22 July 2020

I listened to a sermon at Buduruwagala




A little over six kilometers southeast of Wellawaya there rises from earth and foliage the tallest rock-hewn Buddha statue in the island. Buduruwagala, literally ‘rock upon which is (carved) the image of the Buddha,’ dates back to the 9th or 10th century with the attendent bodhisattva images indicating allegiance to the Mahayana tradition.

Coming upon it is an experience that’s hard to describe, but Kishanie S Fernando has done a beautiful job of it a few years ago:

‘In the fast fading twilight, amongst the last songs of the birds, seven figures stood silent and still – in deep meditation. It seemed not to make a difference to them whether it was dark or light morning or night, sun or rain. For a minute your imagination tells you that they may now relax, shift a leg or hand or turn their heads. Yet for a thousand years and more they had not moved. From the auspicious day they were released from the living rock by a long forgotten unnamed craftsman.’

They’ve remained still, but they have certainly moved each and every person who gazed upon them, either at twilight or at dawn. Tharindu Amunugama whose photography tells stories and who ‘captured’ Buduruwagala in part and whole, in the play of light and shade, in angles and juxtaposition confessed -- ‘[the photographs] don’t do justice to what I see.’  

Kishanie’s description reminded me of a legend associated with the Aukana Buddha statue, which stands 9 feet shorter at 42 feet, is dated to the reign of King Dhatusean in the 5th Century, shares the same Samabhanga or ‘unbending’ posture and display the same Abhaya mudra, representing protection, peace, benevolence and the dispelling of fear.

Coming upon the rock one day while traveling with the Royal Sculptor, the king is said to have asked a simple question: ‘Do you see the Buddha?’ And the sculptor answered in the affirmative. And so, the ‘Aukana Buddha Statue’ came to be ‘released from the rock.’

Buddha. The word has many meanings, among which is ‘enlightened.’ Buddhatva, then, would refer to the condition of enlightenment, of knowing. The relevant knowledge is not beyond sight and secure. It can be resident in rock, flower, gaze, word, conversation or silence. It could be in black and white or a myriad of colors. It could be resident in a single color, in texture, in a cloud formation, a corpse, a baby’s smile or a tear shed on account of love that’s gone forever.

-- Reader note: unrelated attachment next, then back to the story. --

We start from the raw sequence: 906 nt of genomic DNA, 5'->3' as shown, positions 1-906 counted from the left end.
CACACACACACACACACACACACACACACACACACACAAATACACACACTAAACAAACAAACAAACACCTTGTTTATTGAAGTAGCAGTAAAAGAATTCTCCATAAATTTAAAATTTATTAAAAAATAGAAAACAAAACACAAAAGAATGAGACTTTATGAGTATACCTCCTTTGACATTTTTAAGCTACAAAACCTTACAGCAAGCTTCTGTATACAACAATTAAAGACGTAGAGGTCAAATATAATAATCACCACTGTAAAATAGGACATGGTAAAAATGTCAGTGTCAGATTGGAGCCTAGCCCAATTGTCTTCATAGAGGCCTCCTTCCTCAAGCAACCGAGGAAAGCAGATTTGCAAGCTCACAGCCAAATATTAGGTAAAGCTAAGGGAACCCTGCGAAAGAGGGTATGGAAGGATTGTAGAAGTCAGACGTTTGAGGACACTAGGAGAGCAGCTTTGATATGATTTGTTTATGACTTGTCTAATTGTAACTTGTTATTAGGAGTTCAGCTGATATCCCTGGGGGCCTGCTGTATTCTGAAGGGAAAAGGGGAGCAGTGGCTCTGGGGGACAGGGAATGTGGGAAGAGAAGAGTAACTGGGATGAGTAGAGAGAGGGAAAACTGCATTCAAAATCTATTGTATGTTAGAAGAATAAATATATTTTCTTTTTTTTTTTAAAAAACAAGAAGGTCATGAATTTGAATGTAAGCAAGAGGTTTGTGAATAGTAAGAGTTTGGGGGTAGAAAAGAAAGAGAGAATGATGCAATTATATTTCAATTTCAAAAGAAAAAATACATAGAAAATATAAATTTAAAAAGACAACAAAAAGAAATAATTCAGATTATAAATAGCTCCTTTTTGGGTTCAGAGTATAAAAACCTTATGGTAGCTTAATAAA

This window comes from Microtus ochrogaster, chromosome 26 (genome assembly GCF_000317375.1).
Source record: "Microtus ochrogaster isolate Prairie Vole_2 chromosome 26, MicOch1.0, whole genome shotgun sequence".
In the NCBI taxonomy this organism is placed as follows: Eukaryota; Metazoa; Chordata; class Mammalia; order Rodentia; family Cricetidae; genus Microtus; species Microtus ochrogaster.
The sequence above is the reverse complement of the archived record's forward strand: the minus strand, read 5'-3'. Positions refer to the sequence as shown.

In this case, it’s about representation. And in gazing upon the image, we could move from wonderment to sobriety, from rock to the release from rock and back to a blank rock-face untouched by sculptor or gaze.

And so, we demonstrate gratitude or express resolve to abide by pathways recommended. I lit a lamp, honoring in silence the Fully-Awakened, the Light of the Triple World who dispels the gloom of ignorance. I found a flower in a kema which was amenable to an offering: පූජෙමි බුද්ධං කුසුමෙන නෙන…(poojemi buddhang kusumena nena…or ‘this flower I offer to the Buddha’).  

The flower will wilt and in wilting teach the timeless story of impermanence. The statue will hopefully recede into rock and in doing so release a salience of one kind or another that illuminates the eternal verities which, all things considered, are what count the most.

There was silence when I first saw 'Buduruwagala.' It was silent when I left. Much was said between silences and in silence.


Other articles in the series 'In Passing...':  [published in the 'Daily News']   
 
Eyes that watch the world and cannot be forgotten 
 Let's start with the credits, shall we? 
The 'We' that 'I' forgot 
'Duwapang Askey,' screamed a legend, almost 40 years ago
Dances with daughters
Reflections on shameless writing
Is the old house still standing?
 Magic doesn't make its way into the classifieds

Small is beautiful and is a consolation  
Distance is a product of the will
Akalanka Athukorala, at 13+ already a hurricane hunter
Did the mountain move, and if so why?
Ever been out of Colombo?
Anya Raux educated me about Juvenile Idiopathic Arthritis (JIA)
Wicky's Story You can always go to GOAT Mountain
Let's learn the art of embracing damage
Kandy Lake is lined with poetry
There's never a 'right moment' for love
A love note to an unknown address in Los Angeles
A dusk song for Rasika Jayakody
How about creating some history?
How far away are the faraway places?
There ARE good people!
Re-placing people in the story of schooldays  

When we stop, we can begin to learn
Routine and pattern can checkmate poetry

Janani Amanda Umandi threw a b'day party for her father 
Sriyani and her serendipity shop
Forget constellations and the names of oceans
Where's your 'One, Galle Face'?
Maps as wrapping paper, roads as ribbons
Yasaratne, the gentle giant of Divulgane  
Katharagama and Athara Maga
Victories are made by assists
Lost and found between weaver and weave
The Dhammapada and word-intricacies
S.A. Dissanayake taught children to walk in the clouds
White is a color we forget too often  
The most beautiful road is yet to meet a cartographer

malindasenevi@gmail.com
 
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1 comments:

Podinilame Dissanayake said...

"....Buddhatva, then, would refer to the condition of enlightenment, of knowing. The relevant knowledge is not beyond sight and secure. It can be resident in rock, flower, gaze, word, conversation or silence..."